Metal Detecting Tips
Six Ways To Increase Your Finds
Here are six metal detecting tips that I use to help increase my finds.
Whether you are a beginner in the hobby, or an expert, I’m sure you will find these tips useful.
I’ve mentioned this metal detecting tip before. However, I can’t stress enough how important this tip is.
If you concentrate on metal detecting the center of the parks you hunt, you will continue to dig clad coins and pull-tabs. The older coins are in the outer edges of the parks. And the modern detectorist does not hunt those outer edges.
Everyone heads to the center of parks to detect. However, think about the park hundreds of years ago. People also frequented the outer edges of most of the parks in the days of old. However, because the lawns are mowed in only the modern sections, the old areas of these parks are overlooked.
Most times people picnicked in the areas that are no longer being used today. The areas used years ago are most likely scrub brush today.
The outer edges of the modern parks are where the lost coins and jewelry are lying.
I have found old coins and jewelry in brushy areas just 10 feet from where the lawns in parks have been mowed.
By using this metal detecting tip I located two, 2-cent pieces just a few feet from a maintained park lawn that has been hunted for years. I had to walk through some thick scrub brush. However, it was well worth the effort.
This metal detecting tip produced some excitement for me one afternoon. I found two rings, one a woman’s diamond, the other a man’s gold ring with an Opal, in the sand of a volleyball court.
The courts were on the beach of a lake. I assume the rings were lost due to the sweating from playing volleyball and the oily, suntan lotion used to fight sunburn.
Road And Sidewalk Dirt Piles
I have a metal detecting friend who goes bonkers when he sees a pile of dirt, especially if it’s from a road repair project.
I never thought of this metal detecting tip until I watched my pal grab his detector and run to a pile of dirt.
I was driving with him to another spot to hunt when he screamed.
“STOP. STOP. STOP.”
I got scared, slammed on the breaks and yelled.
“WHAT. WHAT. WHAT.”
As Chuck is opening the passenger side door, while I was still moving. He yells.
“DIRT. DIRT. DIRT.”
The next thing I know Chuck’s standing on top of a six-foot high dirt pile. It was road construction removal.
I watched Chuck swing his detector like a banshee, all the time he was yelling down to me.
“Frank. This is really old dirt. This is nice dirt. This is good dirt.” He was having a ball.
Long story short. Chuck found a Barber dime, two Mercury dimes and a Buffalo nickel.
I was sold. Now anytime I see a pile of dirt I detect it. And by doing so, I have found older coins that I would have passed by.
Think about this metal detecting tip.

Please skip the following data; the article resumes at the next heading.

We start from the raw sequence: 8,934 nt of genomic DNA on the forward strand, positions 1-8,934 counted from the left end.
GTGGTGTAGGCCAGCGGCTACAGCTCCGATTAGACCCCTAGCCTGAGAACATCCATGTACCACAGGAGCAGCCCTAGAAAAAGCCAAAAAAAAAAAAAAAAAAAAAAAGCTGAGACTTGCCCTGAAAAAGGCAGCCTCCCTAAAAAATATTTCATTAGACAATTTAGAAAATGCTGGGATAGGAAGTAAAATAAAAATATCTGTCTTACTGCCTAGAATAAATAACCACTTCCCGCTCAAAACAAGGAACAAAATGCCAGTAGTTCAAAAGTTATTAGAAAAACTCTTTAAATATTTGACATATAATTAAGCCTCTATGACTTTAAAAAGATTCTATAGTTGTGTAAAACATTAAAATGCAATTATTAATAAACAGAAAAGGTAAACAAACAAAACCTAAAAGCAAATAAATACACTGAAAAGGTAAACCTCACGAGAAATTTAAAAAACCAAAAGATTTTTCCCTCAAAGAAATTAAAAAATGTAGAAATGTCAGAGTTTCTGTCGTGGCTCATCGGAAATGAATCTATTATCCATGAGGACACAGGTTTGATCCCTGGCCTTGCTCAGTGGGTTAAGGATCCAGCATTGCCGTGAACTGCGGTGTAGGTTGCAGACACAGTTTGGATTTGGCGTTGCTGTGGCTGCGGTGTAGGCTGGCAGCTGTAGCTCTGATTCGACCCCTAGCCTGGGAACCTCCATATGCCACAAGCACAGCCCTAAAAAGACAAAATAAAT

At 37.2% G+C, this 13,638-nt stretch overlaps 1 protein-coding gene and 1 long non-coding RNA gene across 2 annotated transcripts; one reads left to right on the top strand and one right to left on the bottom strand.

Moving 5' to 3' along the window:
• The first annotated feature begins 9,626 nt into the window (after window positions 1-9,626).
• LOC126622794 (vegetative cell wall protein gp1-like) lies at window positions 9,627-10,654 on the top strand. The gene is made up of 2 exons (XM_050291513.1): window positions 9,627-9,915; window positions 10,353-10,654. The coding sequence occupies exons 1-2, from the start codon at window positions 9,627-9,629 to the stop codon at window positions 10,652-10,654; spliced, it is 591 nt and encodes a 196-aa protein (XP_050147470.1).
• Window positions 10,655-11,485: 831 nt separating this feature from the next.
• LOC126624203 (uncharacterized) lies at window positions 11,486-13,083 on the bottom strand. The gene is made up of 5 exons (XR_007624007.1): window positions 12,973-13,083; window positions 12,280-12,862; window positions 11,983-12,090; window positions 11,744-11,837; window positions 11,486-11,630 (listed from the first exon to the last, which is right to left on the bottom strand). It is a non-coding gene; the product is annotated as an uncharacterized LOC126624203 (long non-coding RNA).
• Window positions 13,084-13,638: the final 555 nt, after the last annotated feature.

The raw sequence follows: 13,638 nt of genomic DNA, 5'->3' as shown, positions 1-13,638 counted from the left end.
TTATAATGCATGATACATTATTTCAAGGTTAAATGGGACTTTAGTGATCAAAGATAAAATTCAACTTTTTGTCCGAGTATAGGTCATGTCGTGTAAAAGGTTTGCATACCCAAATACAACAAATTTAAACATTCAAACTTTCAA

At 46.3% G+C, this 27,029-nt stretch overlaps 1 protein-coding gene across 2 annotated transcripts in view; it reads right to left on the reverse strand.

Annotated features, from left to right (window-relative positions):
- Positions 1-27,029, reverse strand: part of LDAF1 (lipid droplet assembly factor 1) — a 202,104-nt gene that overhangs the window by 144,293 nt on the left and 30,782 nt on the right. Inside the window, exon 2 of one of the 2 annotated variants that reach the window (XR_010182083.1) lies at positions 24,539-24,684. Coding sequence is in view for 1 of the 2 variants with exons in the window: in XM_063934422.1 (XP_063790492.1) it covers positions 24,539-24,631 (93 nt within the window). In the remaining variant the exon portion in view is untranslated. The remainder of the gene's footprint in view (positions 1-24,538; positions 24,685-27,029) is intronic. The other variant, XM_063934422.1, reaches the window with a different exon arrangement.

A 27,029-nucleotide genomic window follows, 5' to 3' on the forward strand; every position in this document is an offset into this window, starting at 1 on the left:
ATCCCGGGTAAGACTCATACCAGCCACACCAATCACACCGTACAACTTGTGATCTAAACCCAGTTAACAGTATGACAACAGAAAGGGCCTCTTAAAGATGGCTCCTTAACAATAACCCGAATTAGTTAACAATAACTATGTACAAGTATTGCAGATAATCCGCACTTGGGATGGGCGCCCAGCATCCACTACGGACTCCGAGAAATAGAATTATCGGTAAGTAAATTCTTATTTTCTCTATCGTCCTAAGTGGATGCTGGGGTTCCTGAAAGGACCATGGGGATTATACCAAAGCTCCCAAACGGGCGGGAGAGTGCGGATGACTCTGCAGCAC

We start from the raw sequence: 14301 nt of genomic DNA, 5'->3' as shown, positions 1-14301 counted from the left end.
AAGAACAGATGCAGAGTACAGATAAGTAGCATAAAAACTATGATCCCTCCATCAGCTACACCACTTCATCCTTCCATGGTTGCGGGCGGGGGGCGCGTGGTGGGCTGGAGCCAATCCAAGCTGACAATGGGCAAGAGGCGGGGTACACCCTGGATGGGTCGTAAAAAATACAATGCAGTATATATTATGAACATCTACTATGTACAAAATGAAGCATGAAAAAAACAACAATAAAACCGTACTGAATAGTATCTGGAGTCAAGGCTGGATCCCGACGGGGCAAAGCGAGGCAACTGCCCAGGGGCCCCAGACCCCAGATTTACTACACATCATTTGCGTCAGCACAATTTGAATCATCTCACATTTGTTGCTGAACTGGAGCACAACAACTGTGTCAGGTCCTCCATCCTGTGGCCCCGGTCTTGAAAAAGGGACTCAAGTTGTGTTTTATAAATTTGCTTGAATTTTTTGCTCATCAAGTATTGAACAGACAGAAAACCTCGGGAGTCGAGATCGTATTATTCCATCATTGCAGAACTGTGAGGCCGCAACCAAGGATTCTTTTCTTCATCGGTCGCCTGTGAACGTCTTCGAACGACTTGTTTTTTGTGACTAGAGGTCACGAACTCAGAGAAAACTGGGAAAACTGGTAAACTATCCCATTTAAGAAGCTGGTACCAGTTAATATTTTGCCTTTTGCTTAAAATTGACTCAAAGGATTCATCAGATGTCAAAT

The highway department, or the construction company who has removed the dirt to lay down a new road or sidewalk, has also removed the coins along with the dirt. Many towns and villages still have road and sidewalks that are old. So watch for any road construction, or those piles of dirt that were removed.
I know another individual who hunts nothing but farm fields. This metal detecting tip amazes me.
Jim researches areas looking for old homesteads or ghost towns that no longer exist, but are farm fields today. He consistently finds old coins and relics.I have hunted a few with good results.
If you are going to give this metal detecting tip a try, be sure to ask for permission before you attempt to hunt a farm field.
Fisherman Park Here
Here’s a metal detecting tip that works well if you can put up with the trash.
How many times have you drove by an area along a river or creek that had a sign posted that read “Fisherman Park Here?”
Those areas can produce lots of coins and an occasional ring.
Think about the coins that are dropped from someone’s pocket as he or she puts on or takes off a pair of waders.
At these areas, when I’m fishing, I’ve lost coins just by reaching in and out of my pockets to retrieve my car keys. Imagine how many others have done the same.
I’ve detected these spots quite often with good results, but you need to be patient and put up with the trash. Many pull-tabs, tin foil and bottle-caps usually liter these areas.
And the last of my metal detecting tips, but an important one is this.
Use A Grid Pattern
What’s a grid pattern? This is when you systematically work and area while detecting in which you cover every square inch with your detector coil. By using a grid, you will increase the amount of finds because you cover all of the area you are detecting.
The best way to use a grid pattern is to pick a spot in the area you can detect to, and then turn around and pick another spot. As you walk toward the spots, swinging your detector, your being sure to overlap each swing of your coil. When your grid, using those spots are covered, move your grid pattern to an area adjacent to the one you just finished.
For instance. Let’s assume your in a park and you are going to use a grid pattern. If you see a certain tree, use that tree as a spot to detect to. When you turn around from that tree, you may see a park bench as another spot. Now detect to that bench overlapping each swing. When you arrive at the bench walk back toward the tree, overlapping those swings. When you arrive at the tree, turn around and detect again toward the bench, while overlapping each swing. Keep working your grid until you have finished. Then simply adjust your grid by moving left, or right, and then pick two more spots to detect to.
Using a grid pattern will help you concentrate on the entire area you want to detect. This is definitely is a tip that is worth trying.
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